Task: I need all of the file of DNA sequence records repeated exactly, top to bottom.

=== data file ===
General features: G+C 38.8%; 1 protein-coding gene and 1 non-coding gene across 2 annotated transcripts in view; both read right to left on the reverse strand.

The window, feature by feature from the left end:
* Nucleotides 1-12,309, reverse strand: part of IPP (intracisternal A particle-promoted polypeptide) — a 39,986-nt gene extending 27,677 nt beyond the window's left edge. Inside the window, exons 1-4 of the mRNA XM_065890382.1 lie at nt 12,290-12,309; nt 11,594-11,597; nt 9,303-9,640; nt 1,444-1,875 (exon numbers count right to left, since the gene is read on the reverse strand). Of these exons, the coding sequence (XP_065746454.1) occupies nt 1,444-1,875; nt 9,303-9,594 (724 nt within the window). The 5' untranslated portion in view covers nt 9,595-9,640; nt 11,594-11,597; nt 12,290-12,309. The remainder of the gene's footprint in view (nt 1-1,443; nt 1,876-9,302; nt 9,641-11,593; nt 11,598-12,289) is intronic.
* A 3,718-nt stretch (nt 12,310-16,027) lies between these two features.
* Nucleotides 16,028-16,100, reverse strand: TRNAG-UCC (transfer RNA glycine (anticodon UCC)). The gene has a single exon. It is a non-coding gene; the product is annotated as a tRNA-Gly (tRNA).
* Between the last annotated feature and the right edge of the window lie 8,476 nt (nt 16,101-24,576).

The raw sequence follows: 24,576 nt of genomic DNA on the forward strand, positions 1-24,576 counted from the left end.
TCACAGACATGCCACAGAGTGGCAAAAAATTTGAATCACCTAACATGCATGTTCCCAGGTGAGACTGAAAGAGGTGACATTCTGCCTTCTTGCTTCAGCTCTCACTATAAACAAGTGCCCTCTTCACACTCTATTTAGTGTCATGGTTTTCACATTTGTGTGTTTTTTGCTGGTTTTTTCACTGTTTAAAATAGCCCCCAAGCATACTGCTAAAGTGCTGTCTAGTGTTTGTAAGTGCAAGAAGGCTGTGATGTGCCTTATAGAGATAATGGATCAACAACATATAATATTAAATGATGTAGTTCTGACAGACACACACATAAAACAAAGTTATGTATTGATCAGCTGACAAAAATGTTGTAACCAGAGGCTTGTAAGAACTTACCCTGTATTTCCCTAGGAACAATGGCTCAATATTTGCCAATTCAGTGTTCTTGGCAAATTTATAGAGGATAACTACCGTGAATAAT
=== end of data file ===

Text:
General features: G+C 38.8%; 1 protein-coding gene and 1 non-coding gene across 2 annotated transcripts in view; both read right to left on the reverse strand.

The window, feature by feature from the left end:
* Nucleotides 1-12,309, reverse strand: part of IPP (intracisternal A particle-promoted polypeptide) — a 39,986-nt gene extending 27,677 nt beyond the window's left edge. Inside the window, exons 1-4 of the mRNA XM_065890382.1 lie at nt 12,290-12,309; nt 11,594-11,597; nt 9,303-9,640; nt 1,444-1,875 (exon numbers count right to left, since the gene is read on the reverse strand). Of these exons, the coding sequence (XP_065746454.1) occupies nt 1,444-1,875; nt 9,303-9,594 (724 nt within the window). The 5' untranslated portion in view covers nt 9,595-9,640; nt 11,594-11,597; nt 12,290-12,309. The remainder of the gene's footprint in view (nt 1-1,443; nt 1,876-9,302; nt 9,641-11,593; nt 11,598-12,289) is intronic.
* A 3,718-nt stretch (nt 12,310-16,027) lies between these two features.
* Nucleotides 16,028-16,100, reverse strand: TRNAG-UCC (transfer RNA glycine (anticodon UCC)). The gene has a single exon. It is a non-coding gene; the product is annotated as a tRNA-Gly (tRNA).
* Between the last annotated feature and the right edge of the window lie 8,476 nt (nt 16,101-24,576).

The raw sequence follows: 24,576 nt of genomic DNA on the forward strand, positions 1-24,576 counted from the left end.
TCACAGACATGCCACAGAGTGGCAAAAAATTTGAATCACCTAACATGCATGTTCCCAGGTGAGACTGAAAGAGGTGACATTCTGCCTTCTTGCTTCAGCTCTCACTATAAACAAGTGCCCTCTTCACACTCTATTTAGTGTCATGGTTTTCACATTTGTGTGTTTTTTGCTGGTTTTTTCACTGTTTAAAATAGCCCCCAAGCATACTGCTAAAGTGCTGTCTAGTGTTTGTAAGTGCAAGAAGGCTGTGATGTGCCTTATAGAGATAATGGATCAACAACATATAATATTAAATGATGTAGTTCTGACAGACACACACATAAAACAAAGTTATGTATTGATCAGCTGACAAAAATGTTGTAACCAGAGGCTTGTAAGAACTTACCCTGTATTTCCCTAGGAACAATGGCTCAATATTTGCCAATTCAGTGTTCTTGGCAAATTTATAGAGGATAACTACCGTGAATAAT